Kandahar again

April 21, 2011

India is facing a Kandahar like situation again .However, this time it is not set in the bleak wind blown barrenness of Kandahar , but in the warm tropical waters of Indian ocean off the coast of Somalia.

Over the weekend, a group of pirates holding the Asphalt Venture, a Panamanian-flagged merchant vessel, were supposed to let the ship’s Indian crew go after receiving a $3.5 million ransom. But in a first for Somali pirates, the brigands decided they wanted to punish India for its aggro anti-pirate stance.

The pirates kept the money and released only eight hostages, holding onto seven. They then demanded India swap their 120 comrades captured by the Indian navy over the past weeks, vowing to hold onto any Indian nationals taken until then.

 

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And true to its style , the Indian government doesn’t appear to know what to do yet. On Monday, it announced that the INS Talwar, which conducts anti-piracy patrols in the Gulf of Aden, will set sail for the eastern coast of Somalia towards the Asphalt Venture. Officially, the Talwar won’t launch any swashbuckling boarding operations, as it’s just there to “keep a close eye on the situation.” Officials have ruled out using their special forces to free the hostages.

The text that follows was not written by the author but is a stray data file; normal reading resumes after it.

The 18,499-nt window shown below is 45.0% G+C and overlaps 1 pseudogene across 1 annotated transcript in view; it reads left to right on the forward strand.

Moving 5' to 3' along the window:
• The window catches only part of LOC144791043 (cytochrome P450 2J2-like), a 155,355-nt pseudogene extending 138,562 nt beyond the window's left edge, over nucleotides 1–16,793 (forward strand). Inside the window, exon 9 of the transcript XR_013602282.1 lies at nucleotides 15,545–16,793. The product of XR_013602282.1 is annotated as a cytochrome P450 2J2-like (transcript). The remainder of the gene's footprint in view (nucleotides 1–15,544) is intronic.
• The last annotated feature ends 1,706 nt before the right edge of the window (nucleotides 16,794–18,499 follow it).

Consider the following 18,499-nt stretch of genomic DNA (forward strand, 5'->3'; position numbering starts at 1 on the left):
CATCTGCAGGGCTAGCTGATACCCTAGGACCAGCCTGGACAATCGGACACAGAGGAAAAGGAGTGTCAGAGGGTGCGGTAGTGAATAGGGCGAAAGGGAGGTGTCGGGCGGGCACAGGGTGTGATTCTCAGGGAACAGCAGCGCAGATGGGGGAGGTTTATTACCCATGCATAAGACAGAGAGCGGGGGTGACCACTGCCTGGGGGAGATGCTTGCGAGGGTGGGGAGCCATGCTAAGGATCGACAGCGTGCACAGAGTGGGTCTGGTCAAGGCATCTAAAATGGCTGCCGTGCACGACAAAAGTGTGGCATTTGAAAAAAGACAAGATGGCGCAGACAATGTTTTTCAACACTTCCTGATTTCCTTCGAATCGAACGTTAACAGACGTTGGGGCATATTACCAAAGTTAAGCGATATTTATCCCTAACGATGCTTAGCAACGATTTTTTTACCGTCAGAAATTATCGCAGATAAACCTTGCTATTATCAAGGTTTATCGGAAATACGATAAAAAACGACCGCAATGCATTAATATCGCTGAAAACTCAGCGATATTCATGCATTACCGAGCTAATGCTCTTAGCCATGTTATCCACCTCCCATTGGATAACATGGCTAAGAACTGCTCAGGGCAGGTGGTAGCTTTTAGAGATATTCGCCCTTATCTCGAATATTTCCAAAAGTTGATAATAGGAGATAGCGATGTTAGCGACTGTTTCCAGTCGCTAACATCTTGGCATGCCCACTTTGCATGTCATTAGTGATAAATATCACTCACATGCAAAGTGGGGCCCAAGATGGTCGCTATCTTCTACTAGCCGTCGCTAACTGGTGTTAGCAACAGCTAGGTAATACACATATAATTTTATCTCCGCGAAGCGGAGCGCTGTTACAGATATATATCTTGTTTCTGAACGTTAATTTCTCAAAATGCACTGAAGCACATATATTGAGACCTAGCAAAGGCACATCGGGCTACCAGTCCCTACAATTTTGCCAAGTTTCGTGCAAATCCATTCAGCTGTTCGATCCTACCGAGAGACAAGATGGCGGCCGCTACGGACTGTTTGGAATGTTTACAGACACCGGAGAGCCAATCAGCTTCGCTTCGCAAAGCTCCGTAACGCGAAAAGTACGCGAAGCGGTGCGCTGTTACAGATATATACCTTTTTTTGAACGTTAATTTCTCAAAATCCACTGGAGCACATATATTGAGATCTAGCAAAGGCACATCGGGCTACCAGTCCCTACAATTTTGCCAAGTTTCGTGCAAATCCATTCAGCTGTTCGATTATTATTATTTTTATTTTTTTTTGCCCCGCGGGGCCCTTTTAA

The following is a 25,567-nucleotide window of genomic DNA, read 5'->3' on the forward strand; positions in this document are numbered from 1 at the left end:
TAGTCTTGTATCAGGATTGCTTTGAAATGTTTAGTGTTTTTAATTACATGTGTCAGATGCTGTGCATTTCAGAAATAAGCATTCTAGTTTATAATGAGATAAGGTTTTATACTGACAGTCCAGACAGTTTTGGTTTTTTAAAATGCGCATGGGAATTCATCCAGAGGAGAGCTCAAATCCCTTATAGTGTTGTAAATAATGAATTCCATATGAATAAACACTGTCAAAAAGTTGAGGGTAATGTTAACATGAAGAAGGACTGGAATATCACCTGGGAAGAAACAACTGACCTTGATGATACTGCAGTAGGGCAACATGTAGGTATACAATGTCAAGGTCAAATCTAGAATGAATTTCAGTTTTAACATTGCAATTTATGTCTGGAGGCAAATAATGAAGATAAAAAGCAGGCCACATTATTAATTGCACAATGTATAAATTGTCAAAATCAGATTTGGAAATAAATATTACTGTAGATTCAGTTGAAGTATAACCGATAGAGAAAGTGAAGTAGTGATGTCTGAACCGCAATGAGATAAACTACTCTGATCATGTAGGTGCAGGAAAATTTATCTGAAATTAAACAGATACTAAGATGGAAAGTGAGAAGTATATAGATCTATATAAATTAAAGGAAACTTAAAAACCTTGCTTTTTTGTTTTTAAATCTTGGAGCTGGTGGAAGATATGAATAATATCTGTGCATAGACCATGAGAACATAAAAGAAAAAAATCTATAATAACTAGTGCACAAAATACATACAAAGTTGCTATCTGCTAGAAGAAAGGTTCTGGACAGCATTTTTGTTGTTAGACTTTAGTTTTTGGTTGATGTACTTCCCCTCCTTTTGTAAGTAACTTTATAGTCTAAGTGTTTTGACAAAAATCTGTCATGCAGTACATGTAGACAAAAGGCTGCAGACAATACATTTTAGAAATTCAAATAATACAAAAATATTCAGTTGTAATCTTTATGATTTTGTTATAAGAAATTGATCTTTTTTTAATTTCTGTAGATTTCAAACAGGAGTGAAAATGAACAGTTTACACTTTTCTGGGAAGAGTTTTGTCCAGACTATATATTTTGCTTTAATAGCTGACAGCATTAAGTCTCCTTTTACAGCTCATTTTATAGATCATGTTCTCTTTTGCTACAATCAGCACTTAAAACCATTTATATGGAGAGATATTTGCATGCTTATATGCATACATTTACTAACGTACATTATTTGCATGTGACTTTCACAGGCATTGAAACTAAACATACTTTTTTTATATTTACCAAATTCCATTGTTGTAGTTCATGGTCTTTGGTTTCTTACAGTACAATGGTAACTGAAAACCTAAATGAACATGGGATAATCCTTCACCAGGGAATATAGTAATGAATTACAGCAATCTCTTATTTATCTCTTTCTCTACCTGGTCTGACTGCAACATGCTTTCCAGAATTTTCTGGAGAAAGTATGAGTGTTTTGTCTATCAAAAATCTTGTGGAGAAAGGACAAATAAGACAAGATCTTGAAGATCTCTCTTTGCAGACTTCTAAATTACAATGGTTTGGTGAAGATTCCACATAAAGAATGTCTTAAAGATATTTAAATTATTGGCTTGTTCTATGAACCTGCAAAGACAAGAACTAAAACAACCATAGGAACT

Whether the Talwar launches a raid to free the remaining hostages or not, it’s clear that some kind of threshold has been crossed here. The pirates holding the Asphalt Venture aren’t just looking to pressure a company for ransom now, but to scare off India from launching rescue missions later.

This could be just another example of pirate solidarity which was much threatened but never actually carried out. Or perhaps this is another manifestation of the commonly held perception of  India as a soft state which can be easily cowed into submission. Or perhaps it could be part of a wider terrorist-pirate complex with wider aims and probably backing from some powerful third party actors.